The air is filled with the aroma of eucalyptus. The rain that fell while Eddie and Mariana were in the movie theater drips from the long leaves of the eucalyptus trees. The weather is almost balmy. The ocean breeze plays with the leaves of the cypress trees. A full moon, white as a snowball, hovers in the sky, shining its light through the gently swaying tree branches, casting dancing shadows on the pavement.

“Why do you want to break up with me?” Mariana screams at Eddie.

He now rethinks his decision to take her on a midnight stroll through Garden Gate Park to give her the news. She’s astoundingly beautiful even with her face contorted by rage. It was her dancer’s body that drew him to her in the first place. They met in a dancewear shop six months before where he had gone in to buy a pair of tap shoes. She was the store clerk who waited on him.

“I don’t love you and this relationship isn’t going to go anywhere,” he replies.

“So you hailed a taxi and brought me out to this jungle to tell me that?” she yells, waving her arms about.

“It’s a park,” he replies demurely.

She slaps him, hard, the sound of flesh hitting flesh echoing.

Looking for a quick exit from the park, she whirls around, first looking down the street and then back up the street from where they had come. She then bursts into tears. “What a terrible place to be dumped by a sniveling coward,” she says.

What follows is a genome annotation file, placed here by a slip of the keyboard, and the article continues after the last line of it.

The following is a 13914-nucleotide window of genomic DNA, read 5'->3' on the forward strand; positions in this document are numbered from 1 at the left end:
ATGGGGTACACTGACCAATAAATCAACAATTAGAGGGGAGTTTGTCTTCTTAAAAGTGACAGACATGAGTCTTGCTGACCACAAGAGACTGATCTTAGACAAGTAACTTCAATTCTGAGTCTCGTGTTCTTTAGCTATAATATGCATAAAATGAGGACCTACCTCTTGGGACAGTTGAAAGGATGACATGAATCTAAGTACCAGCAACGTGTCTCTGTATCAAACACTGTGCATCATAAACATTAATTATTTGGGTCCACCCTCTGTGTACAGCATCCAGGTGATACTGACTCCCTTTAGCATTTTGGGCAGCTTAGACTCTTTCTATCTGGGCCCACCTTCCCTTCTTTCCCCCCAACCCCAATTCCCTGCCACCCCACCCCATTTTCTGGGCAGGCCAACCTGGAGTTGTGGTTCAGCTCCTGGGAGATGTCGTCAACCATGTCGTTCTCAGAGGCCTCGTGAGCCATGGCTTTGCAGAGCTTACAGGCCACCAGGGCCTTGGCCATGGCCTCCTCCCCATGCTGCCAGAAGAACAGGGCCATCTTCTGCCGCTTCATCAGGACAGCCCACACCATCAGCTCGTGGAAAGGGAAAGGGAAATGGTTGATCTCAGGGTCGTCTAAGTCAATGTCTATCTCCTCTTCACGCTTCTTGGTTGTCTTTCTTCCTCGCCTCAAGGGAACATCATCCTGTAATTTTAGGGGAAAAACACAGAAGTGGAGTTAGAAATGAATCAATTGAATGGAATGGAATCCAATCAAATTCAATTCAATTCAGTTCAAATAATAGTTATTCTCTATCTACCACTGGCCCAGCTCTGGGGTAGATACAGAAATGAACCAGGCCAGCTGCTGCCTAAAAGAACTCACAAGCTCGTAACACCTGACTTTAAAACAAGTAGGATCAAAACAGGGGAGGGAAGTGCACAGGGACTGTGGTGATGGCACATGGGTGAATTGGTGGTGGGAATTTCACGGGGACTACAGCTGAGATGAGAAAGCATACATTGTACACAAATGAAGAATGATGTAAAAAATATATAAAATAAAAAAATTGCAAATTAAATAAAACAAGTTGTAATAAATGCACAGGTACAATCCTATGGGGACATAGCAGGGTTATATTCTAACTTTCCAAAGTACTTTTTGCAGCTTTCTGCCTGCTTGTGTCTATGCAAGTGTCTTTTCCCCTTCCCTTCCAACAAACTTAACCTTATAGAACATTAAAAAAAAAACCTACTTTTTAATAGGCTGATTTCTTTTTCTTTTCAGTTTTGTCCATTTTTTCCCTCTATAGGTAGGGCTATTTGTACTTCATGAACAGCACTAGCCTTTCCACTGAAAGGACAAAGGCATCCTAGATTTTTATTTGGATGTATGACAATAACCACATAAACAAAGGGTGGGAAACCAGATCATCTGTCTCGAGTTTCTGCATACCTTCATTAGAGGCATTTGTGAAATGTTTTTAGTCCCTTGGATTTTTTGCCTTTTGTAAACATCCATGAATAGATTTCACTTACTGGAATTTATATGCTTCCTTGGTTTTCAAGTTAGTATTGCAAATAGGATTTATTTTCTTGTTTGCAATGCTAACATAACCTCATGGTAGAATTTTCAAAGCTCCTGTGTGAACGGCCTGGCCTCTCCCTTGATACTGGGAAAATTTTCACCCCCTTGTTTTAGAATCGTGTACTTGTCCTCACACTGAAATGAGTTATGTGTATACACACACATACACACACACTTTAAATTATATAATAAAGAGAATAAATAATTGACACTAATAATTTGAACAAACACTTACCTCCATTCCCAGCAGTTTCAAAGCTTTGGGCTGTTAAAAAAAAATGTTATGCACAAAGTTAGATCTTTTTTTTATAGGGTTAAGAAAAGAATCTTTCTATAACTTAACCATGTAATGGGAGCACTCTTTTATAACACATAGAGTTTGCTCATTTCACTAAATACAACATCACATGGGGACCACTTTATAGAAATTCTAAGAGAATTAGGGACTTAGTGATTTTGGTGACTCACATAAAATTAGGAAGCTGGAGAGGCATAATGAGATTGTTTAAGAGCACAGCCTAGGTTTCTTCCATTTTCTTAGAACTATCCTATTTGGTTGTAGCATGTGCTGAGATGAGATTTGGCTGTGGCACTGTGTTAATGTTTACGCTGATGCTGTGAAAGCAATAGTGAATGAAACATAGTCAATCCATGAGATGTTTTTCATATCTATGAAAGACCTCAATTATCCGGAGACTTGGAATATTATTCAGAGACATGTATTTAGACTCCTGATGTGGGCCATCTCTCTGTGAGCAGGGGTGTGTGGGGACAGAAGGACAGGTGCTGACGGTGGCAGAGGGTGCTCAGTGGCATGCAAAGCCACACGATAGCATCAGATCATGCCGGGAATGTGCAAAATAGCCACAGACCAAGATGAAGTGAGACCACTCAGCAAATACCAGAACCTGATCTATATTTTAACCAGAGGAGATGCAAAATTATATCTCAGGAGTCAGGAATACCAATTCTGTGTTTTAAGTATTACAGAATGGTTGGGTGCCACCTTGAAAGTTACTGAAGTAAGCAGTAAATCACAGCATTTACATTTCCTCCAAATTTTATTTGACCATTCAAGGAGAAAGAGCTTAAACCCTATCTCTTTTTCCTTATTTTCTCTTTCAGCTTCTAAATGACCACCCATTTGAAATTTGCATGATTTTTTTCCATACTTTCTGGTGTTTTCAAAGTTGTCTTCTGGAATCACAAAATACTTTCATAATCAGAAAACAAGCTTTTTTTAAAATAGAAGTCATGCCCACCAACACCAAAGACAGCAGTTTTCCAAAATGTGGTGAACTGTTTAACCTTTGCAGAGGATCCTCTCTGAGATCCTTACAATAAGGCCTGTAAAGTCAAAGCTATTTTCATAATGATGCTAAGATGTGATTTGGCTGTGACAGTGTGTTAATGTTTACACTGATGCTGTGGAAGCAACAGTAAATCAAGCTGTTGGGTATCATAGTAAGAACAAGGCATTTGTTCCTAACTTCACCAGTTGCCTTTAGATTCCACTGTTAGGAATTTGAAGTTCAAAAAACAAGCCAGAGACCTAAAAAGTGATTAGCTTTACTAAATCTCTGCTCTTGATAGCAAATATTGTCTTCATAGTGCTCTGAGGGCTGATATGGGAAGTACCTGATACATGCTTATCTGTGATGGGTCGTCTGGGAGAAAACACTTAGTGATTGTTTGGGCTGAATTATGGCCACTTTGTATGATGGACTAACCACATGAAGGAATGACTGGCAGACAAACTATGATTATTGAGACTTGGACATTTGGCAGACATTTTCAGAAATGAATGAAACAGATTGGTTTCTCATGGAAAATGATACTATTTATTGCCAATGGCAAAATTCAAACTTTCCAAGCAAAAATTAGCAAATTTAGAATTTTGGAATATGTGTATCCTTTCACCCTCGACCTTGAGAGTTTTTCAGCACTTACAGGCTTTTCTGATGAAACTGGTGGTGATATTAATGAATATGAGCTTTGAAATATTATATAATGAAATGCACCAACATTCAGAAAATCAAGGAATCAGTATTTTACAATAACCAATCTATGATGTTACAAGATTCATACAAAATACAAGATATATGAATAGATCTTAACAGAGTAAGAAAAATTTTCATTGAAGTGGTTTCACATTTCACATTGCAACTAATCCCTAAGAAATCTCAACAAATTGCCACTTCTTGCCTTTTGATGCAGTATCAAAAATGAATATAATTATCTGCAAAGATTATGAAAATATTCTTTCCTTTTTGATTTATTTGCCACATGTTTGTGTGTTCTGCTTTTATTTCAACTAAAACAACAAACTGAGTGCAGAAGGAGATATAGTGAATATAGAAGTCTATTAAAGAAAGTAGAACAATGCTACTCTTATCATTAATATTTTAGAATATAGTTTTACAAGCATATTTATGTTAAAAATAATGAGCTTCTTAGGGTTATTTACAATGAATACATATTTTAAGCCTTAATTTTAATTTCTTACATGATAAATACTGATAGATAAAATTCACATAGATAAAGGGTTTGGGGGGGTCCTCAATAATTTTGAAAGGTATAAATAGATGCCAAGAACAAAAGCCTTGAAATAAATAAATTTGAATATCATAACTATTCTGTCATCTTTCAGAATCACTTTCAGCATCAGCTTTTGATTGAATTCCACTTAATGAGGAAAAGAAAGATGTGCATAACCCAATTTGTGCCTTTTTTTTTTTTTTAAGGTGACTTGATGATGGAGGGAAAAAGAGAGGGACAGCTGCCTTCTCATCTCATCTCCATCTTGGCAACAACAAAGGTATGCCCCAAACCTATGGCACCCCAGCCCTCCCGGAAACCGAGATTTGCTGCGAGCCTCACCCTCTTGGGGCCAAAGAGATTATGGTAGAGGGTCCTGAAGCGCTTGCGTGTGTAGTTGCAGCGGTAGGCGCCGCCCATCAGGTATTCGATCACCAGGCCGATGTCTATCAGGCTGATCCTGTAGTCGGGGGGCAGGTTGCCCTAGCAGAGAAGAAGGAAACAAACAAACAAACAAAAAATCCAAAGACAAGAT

“Let me take you home,” he says.

At that moment the roar of a motorcycle reverberates through the darkness. Within moments it appears in the street. Eddie gawks at the rider as the bike slows. It’s the guy with the copper-colored hair. He’s not wearing a helmet. A lit cigarette clings to his lower lip, the red tip glowing.

“You okay?” he asks, looking from Eddie to Mariana.

Eddie stares at the cigarette. There’s something dangerous, obscene, the way it hangs there.

“Can you give me a ride home?” Mariana asks the cyclist. “I live near Haight Street.”

He looks to Eddie as if seeking an okay. Eddie nods.

“Hop on,” the cyclist says.

Mariana climbs onto the bike and wraps her arms around the cyclist. He does a u-turn and rides away.

Eddie watches until they are out of sight and then walks the rest of the way to the end of the park, crosses the highway, and returns to almost the same spot on the wall where he first met the man with the copper-colored hair.


Sunrise floats in through the window filling the living room with hazy light. Eddie closes the door, walks in, and tosses his keys on the coffee table. The room smells of a gerbil. He peers into the aquarium and has a moment of panic seeing only five of them, forgetting for an instant about the pregnant one in the roasting pan. He looks up at the bookshelf and sees Mrs. Howell lying on the books near the pan. She’s watching him as her tail flicks about. He loves the cat but has never trusted her. Her movements and actions have always seemed to border on being suspicious.

“What have you been up to?” he says to Mrs. Howell as he lifts the pan down from the shelf.